On Jan. 5, 2018, the Department of Labor (DOL) published a proposed rule that would give small businesses and sole proprietors more freedom to join together as a single group to purchase health insurance in the large group market or to self-insure. These benefit arrangements are called association health plans (AHPs).
The proposed rule would broaden the criteria for determining which employers may band together to form AHPs. Under the proposal, employers could form an AHP if they are in the same industry or have a principal place of business in the same state or metropolitan area. The proposed rule would also allow working owners, such as sole proprietors, to join AHPs.
The proposed rule includes requirements for AHPs that are intended to distinguish them from commercial insurance-type arrangements and prevent adverse selection.
The DOL’s changes for AHPs are only proposed at this point. It is possible that the DOL will change the proposal before it is finalized, based on comments it receives on the proposed rule. Small employers and sole proprietors who are interested in AHPs should monitor the proposed rule for developments.
On Oct. 12, 2017, President Donald Trump signed an executive order that directed the DOL to consider issuing regulations that would permit more employers to form AHPs as a way to expand access to more affordable health coverage. The DOL was specifically instructed to consider expanding the conditions that must be satisfied to form an AHP that is treated as a single plan under the Employee Retirement Income Security Act (ERISA).
Currently, the criteria that must be satisfied for a group of employers to sponsor a single ERISA plan are very narrow. As a result, most multiple employer health plans are treated as a collection of plans that are separately sponsored by each of the participating employers.
Under these current rules, the size of each participating employer determines whether the coverage is subject to the small group or large group market rules. Thus, to the extent the participating employers are small employers, the coverage is subject to the Affordable Care Act’s (ACA) requirements for the small group market, including the essential health benefits coverage requirement and rating restrictions.
The proposed rule would redefine current guidance to allow more employers to join together and sponsor AHPs that are treated as single plans under ERISA. When an AHP is treated as a single ERISA plan, all employees covered by the plan are considered when determining the insurance market rules (that is, small group or large group) that apply to the plan.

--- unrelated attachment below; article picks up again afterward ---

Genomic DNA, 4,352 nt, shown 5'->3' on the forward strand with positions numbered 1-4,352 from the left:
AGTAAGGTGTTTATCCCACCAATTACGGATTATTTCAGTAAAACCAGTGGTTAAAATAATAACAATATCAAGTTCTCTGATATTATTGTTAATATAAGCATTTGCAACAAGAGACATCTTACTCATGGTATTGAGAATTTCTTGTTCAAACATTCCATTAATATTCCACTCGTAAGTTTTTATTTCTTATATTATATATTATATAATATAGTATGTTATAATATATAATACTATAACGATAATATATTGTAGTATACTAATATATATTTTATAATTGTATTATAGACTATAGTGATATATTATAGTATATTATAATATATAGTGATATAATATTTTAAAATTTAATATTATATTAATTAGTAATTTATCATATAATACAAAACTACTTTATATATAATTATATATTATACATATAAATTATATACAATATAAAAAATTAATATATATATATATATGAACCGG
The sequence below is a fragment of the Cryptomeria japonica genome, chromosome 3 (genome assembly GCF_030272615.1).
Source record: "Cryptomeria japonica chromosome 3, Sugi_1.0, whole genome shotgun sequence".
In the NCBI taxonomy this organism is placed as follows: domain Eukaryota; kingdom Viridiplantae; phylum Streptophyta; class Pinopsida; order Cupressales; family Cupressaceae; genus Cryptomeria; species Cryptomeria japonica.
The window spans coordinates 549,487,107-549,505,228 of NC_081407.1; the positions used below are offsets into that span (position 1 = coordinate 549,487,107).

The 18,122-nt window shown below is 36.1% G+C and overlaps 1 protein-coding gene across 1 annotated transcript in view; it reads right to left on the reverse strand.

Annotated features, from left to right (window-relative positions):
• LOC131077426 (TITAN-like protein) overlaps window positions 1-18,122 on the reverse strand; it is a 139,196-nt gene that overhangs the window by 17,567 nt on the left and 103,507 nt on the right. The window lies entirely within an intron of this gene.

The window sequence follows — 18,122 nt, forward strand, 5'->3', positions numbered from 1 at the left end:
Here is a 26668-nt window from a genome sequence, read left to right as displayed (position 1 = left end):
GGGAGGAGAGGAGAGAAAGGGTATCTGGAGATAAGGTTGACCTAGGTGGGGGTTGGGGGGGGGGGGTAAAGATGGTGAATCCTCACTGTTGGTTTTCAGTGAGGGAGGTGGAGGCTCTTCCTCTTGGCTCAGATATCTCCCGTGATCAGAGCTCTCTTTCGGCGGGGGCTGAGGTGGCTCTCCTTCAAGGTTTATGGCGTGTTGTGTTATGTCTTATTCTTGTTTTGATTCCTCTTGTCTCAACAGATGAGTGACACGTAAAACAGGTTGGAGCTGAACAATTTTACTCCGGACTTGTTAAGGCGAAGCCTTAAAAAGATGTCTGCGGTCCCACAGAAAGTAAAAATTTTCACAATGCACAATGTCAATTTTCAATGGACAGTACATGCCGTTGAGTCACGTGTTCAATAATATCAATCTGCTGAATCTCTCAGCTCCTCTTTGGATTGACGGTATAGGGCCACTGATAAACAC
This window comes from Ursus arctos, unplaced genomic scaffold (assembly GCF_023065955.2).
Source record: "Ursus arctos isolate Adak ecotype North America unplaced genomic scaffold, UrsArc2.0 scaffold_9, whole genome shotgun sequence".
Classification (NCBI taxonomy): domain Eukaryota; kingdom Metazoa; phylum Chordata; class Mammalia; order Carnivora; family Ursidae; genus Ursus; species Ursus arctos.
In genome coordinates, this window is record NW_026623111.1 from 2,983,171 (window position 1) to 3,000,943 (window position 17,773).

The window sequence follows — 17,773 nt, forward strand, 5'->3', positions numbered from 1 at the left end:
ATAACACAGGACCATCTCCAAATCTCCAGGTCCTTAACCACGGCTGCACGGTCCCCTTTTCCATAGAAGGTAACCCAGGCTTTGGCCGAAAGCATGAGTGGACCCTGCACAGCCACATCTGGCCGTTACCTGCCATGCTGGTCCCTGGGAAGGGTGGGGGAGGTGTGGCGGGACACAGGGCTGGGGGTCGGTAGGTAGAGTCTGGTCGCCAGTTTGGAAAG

MEWA Fraud: AHPs are a type of multiple employer welfare arrangement (MEWA). Historically, some operators of MEWAs have taken advantage of gaps in the law and defrauded customers. The ACA includes provisions to target MEWA abuses, including improved reporting and stronger enforcement tools. However, critics of expanding AHPs have raised concerns about the potential for consumer fraud in connection with these arrangements.
According to the DOL, expanding access to AHPs in this way will give small employers more opportunities to purchase insurance in the large group market and enhance their ability to self-insure. Some consumer groups, however, have expressed concern that AHPs will attract small employers with healthier workers, which could increase premiums in the small group and individual markets.
The proposed rule would allow employers to join together to form an AHP that is a single ERISA plan if either of the following requirements is satisfied:
- The employers are in the same trade, industry, line of business or profession; or
- The employers have a principal place of business within a region that does not exceed boundaries of the same state or the same metropolitan area (even if the metropolitan area includes more than one state).
In addition, the proposed rule would allow working owners, such as sole proprietors and other self-employed individuals, to join AHPs.
To distinguish single plan AHPs from commercial insurance-type arrangements, the proposed rule would require AHPs to satisfy the following conditions:
- The group or association exists for the purpose, in whole or in part, for sponsoring a group health plan that it offers to its employer members;
- The group or association has a formal organizational structure with a governing body and has bylaws or other similar indications of formality;
- The group or association’s member employers control its functions and activities, including the establishment and maintenance of the group health plan, either directly or through the regular election of directors, officers or similar representatives; and
- Only employees and former employees of the employer members (and family members of those employees and former employees) may participate in the group health plan sponsored by the association.
In addition, the proposed rule would require AHPs to comply with certain nondiscrimination requirements. These requirements would prohibit AHPs from restricting membership based on a health factor, as defined under HIPAA and the ACA. AHPs would also be subject to nondiscrimination rules regarding eligibility for benefits and premiums for group health plan coverage.